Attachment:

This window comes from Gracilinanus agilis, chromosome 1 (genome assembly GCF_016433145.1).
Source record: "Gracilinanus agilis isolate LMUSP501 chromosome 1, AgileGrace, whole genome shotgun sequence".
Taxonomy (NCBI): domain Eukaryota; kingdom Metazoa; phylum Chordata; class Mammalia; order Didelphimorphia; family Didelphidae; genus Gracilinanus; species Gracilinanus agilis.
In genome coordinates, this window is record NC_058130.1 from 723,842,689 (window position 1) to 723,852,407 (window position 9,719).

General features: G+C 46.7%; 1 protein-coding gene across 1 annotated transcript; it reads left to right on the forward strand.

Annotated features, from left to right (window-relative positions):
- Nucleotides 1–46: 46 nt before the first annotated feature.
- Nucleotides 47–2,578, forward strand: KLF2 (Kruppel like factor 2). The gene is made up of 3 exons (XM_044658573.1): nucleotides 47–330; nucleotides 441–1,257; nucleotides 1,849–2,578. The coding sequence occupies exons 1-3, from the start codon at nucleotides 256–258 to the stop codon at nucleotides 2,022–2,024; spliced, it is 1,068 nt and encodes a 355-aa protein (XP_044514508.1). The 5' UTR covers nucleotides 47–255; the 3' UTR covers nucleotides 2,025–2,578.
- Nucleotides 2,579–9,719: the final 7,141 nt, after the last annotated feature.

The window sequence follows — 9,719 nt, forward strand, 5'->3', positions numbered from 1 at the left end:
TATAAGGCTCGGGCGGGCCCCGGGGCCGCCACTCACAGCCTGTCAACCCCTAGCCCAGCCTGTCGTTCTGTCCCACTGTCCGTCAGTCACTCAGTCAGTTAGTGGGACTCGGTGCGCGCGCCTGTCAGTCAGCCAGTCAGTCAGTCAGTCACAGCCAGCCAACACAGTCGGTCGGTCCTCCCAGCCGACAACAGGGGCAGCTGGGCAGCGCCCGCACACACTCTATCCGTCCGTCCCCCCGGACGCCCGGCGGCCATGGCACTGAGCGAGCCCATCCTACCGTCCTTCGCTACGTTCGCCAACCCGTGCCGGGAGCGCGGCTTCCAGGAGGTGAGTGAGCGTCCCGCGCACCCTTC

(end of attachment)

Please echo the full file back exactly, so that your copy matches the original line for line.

This window comes from Gracilinanus agilis, chromosome 1 (genome assembly GCF_016433145.1).
Source record: "Gracilinanus agilis isolate LMUSP501 chromosome 1, AgileGrace, whole genome shotgun sequence".
Taxonomy (NCBI): domain Eukaryota; kingdom Metazoa; phylum Chordata; class Mammalia; order Didelphimorphia; family Didelphidae; genus Gracilinanus; species Gracilinanus agilis.
In genome coordinates, this window is record NC_058130.1 from 723,842,689 (window position 1) to 723,852,407 (window position 9,719).

General features: G+C 46.7%; 1 protein-coding gene across 1 annotated transcript; it reads left to right on the forward strand.

Annotated features, from left to right (window-relative positions):
- Nucleotides 1–46: 46 nt before the first annotated feature.
- Nucleotides 47–2,578, forward strand: KLF2 (Kruppel like factor 2). The gene is made up of 3 exons (XM_044658573.1): nucleotides 47–330; nucleotides 441–1,257; nucleotides 1,849–2,578. The coding sequence occupies exons 1-3, from the start codon at nucleotides 256–258 to the stop codon at nucleotides 2,022–2,024; spliced, it is 1,068 nt and encodes a 355-aa protein (XP_044514508.1). The 5' UTR covers nucleotides 47–255; the 3' UTR covers nucleotides 2,025–2,578.
- Nucleotides 2,579–9,719: the final 7,141 nt, after the last annotated feature.

The window sequence follows — 9,719 nt, forward strand, 5'->3', positions numbered from 1 at the left end:
TATAAGGCTCGGGCGGGCCCCGGGGCCGCCACTCACAGCCTGTCAACCCCTAGCCCAGCCTGTCGTTCTGTCCCACTGTCCGTCAGTCACTCAGTCAGTTAGTGGGACTCGGTGCGCGCGCCTGTCAGTCAGCCAGTCAGTCAGTCAGTCACAGCCAGCCAACACAGTCGGTCGGTCCTCCCAGCCGACAACAGGGGCAGCTGGGCAGCGCCCGCACACACTCTATCCGTCCGTCCCCCCGGACGCCCGGCGGCCATGGCACTGAGCGAGCCCATCCTACCGTCCTTCGCTACGTTCGCCAACCCGTGCCGGGAGCGCGGCTTCCAGGAGGTGAGTGAGCGTCCCGCGCACCCTTC